Bookshelf: Kellogg on Strategy
Kellogg on Strategy for Practitioners
School Professor David
Dranove has cut to the chase to offer valuable, practical
strategic insights in his new book, Kellogg on Strategy:
Concepts, Tools and Frameworks for Practitioners (Wiley
& Sons). Co-authored with Professor Sonia Marciano of the
Harvard Business School, this new text is yet another addition
to the growing library of Kellogg publications intended to
provide readers with leadership tools that achieve results.
Rather than rehashing
strategy fundamentals, Dranove and Marciano show how to choose
the proper course for a given business and apply it correctly.
The book is designed to help readers assess their current
competitive situation and then develop and hone the ideal
strategy to secure desired business objectives. The authors
emphasize that individual businesses are often unique, presenting
special challenges that demand idiosyncratic strategy, rather
than a strategic template that may prove serviceable for one
venture but totally inappropriate for another.
the Walter J. McNerney Distinguished Professor of Health Industry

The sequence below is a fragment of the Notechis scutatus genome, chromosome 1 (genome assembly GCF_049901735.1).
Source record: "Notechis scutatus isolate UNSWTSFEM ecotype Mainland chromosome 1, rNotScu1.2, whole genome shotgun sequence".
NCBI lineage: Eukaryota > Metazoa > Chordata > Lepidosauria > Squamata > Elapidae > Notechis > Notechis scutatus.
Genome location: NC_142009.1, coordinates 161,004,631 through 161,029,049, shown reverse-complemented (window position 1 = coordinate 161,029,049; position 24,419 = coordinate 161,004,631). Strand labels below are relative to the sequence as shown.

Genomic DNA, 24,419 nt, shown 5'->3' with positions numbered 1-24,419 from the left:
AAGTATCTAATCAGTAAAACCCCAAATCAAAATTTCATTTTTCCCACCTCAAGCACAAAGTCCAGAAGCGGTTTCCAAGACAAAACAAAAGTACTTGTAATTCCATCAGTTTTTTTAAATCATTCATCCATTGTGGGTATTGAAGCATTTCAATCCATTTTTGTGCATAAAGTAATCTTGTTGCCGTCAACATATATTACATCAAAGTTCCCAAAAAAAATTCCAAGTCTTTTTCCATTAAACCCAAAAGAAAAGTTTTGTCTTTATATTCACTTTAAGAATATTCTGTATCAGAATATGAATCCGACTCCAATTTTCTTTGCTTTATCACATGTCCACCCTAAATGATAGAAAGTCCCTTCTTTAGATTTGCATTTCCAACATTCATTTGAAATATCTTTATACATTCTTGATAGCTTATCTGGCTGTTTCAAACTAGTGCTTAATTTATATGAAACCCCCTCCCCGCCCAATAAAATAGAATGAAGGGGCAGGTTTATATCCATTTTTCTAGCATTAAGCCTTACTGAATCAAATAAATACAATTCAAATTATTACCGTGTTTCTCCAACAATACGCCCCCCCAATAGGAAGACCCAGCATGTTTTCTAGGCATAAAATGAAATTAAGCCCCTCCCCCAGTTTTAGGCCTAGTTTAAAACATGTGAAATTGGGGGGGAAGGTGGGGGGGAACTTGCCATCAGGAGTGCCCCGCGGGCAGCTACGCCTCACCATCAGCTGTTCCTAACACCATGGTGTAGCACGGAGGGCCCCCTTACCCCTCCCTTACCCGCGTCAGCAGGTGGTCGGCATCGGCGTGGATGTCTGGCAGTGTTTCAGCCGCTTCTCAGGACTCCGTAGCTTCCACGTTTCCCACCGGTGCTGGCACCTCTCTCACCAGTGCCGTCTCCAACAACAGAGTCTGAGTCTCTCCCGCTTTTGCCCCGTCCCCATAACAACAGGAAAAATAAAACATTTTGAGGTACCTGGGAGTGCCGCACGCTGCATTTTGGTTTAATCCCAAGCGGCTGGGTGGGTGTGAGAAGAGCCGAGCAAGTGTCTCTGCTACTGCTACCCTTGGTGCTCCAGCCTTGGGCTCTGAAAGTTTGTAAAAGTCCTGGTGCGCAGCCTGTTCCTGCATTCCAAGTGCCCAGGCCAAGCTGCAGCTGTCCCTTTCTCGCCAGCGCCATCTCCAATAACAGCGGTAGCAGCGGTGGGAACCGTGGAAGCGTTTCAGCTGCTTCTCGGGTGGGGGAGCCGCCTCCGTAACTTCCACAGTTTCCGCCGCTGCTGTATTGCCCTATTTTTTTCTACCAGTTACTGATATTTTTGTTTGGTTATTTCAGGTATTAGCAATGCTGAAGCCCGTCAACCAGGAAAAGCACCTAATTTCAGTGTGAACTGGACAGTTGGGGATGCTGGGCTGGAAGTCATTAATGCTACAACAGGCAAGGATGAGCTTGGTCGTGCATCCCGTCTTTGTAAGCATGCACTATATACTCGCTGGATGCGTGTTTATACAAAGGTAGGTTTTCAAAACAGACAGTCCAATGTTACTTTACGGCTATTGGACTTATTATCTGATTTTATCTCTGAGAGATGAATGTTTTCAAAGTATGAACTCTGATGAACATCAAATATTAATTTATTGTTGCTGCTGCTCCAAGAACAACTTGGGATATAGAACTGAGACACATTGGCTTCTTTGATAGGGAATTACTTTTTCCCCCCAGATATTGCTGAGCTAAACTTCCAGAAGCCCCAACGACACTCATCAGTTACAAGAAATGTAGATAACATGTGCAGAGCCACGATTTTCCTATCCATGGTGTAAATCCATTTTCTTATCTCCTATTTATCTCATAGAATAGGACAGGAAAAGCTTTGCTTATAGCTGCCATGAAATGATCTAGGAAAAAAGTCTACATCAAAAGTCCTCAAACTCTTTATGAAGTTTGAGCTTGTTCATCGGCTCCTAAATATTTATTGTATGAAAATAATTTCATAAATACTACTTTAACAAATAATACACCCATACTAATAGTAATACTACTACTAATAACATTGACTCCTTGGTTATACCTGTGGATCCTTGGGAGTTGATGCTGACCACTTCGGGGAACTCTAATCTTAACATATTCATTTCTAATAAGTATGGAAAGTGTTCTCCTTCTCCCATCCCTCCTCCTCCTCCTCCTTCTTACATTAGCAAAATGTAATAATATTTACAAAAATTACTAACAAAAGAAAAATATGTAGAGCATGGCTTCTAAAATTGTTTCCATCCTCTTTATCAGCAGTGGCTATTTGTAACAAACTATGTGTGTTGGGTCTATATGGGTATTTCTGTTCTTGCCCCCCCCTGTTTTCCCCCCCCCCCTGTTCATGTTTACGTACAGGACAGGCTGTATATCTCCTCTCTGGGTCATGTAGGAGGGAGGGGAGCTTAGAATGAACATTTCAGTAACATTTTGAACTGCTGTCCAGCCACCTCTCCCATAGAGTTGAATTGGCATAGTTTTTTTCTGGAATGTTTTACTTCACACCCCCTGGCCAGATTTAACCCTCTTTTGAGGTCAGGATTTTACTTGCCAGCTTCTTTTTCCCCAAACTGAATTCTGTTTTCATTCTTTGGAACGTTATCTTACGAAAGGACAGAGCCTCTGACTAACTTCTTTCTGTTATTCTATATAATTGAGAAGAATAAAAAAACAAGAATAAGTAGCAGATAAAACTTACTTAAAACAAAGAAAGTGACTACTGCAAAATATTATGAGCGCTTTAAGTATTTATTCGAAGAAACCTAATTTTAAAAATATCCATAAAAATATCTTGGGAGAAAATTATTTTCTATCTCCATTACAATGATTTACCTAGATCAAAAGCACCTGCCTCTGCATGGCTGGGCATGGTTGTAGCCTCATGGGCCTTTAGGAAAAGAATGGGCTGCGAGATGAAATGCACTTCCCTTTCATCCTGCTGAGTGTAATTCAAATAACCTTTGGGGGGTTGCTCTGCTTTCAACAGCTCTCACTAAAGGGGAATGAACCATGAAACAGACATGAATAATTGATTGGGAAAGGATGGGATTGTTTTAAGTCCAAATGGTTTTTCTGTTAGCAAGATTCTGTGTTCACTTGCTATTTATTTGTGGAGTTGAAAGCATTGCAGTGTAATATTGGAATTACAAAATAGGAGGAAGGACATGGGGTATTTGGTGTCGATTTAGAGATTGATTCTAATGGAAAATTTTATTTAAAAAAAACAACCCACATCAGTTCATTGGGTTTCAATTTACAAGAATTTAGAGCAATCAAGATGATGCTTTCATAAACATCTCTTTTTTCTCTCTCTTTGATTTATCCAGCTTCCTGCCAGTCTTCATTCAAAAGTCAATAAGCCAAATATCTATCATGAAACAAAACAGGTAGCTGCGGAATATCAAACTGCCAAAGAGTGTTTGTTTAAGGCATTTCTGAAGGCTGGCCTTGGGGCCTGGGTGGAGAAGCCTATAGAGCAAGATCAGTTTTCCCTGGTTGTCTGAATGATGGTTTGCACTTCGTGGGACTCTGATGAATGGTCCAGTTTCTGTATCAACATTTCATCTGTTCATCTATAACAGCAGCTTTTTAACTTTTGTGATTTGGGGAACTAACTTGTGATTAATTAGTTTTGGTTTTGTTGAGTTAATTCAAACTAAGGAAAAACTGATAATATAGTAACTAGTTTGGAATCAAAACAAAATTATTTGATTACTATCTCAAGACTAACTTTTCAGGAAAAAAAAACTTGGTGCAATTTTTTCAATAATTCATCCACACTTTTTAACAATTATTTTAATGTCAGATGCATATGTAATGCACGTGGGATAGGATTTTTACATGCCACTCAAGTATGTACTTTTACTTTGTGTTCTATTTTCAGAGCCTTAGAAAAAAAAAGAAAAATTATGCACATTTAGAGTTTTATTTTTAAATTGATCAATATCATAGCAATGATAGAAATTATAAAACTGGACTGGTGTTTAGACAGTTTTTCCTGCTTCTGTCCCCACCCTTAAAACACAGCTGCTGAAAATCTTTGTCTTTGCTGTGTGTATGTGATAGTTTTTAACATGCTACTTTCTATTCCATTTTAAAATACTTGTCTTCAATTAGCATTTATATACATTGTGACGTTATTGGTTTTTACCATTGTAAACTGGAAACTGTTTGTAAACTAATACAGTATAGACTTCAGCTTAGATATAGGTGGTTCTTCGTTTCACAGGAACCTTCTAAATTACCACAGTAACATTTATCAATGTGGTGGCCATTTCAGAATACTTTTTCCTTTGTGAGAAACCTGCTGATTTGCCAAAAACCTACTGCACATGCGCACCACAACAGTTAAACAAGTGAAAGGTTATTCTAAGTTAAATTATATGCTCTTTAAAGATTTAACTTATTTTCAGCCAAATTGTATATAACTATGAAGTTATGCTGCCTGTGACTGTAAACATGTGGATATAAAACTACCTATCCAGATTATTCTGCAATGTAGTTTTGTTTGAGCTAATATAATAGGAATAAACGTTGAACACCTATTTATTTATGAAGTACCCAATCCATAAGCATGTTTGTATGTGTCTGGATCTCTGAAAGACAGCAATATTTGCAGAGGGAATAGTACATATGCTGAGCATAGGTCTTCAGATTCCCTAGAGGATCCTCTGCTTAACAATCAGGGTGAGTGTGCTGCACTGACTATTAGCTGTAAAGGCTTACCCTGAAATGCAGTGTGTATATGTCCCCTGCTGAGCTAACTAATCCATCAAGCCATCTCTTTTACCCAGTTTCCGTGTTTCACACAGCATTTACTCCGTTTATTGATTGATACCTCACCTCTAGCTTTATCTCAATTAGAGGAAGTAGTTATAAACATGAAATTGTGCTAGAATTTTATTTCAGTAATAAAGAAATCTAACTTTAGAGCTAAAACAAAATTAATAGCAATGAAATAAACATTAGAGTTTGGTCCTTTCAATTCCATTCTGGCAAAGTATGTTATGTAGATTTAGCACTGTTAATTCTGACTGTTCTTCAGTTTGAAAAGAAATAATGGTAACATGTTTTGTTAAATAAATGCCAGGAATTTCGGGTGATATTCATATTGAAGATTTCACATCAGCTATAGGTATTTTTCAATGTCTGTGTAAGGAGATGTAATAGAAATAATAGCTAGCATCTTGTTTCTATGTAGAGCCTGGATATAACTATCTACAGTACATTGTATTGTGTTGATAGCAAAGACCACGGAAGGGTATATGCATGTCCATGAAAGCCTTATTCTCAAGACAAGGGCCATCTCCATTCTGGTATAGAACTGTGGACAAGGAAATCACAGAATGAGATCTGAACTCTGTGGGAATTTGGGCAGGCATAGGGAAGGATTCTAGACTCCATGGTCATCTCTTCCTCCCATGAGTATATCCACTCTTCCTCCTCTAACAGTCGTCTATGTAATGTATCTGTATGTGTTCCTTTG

Management, notes that Kellogg on Strategy offers readers
a four-step process for strategic analysis to help determine
whether a business should expand, cut back, venture into new
markets or become an industry leader. Filled with real-world
examples drawn from industries as varied as healthcare to
sports to high tech, the book showcases its authors' theories
and promises to take the reader on a journey from analyzing
strategic positioning through learning how to maintain competitive
advantage once it is gained.
existence of other strategy texts, Dranove and Marciano take
the unusual, and helpful, step of placing their book into
context in their introduction that includes a section titled
"Fitting Into Your Strategic Library." Most important, though,
is the results-oriented spirit of Kellogg on Strategy,
as outlined by the authors: "Each chapter contains actionable
advice not only for making decisions with greater clarity,
but also for communicating the logic of the firm's choices
to people inside and outside the organization."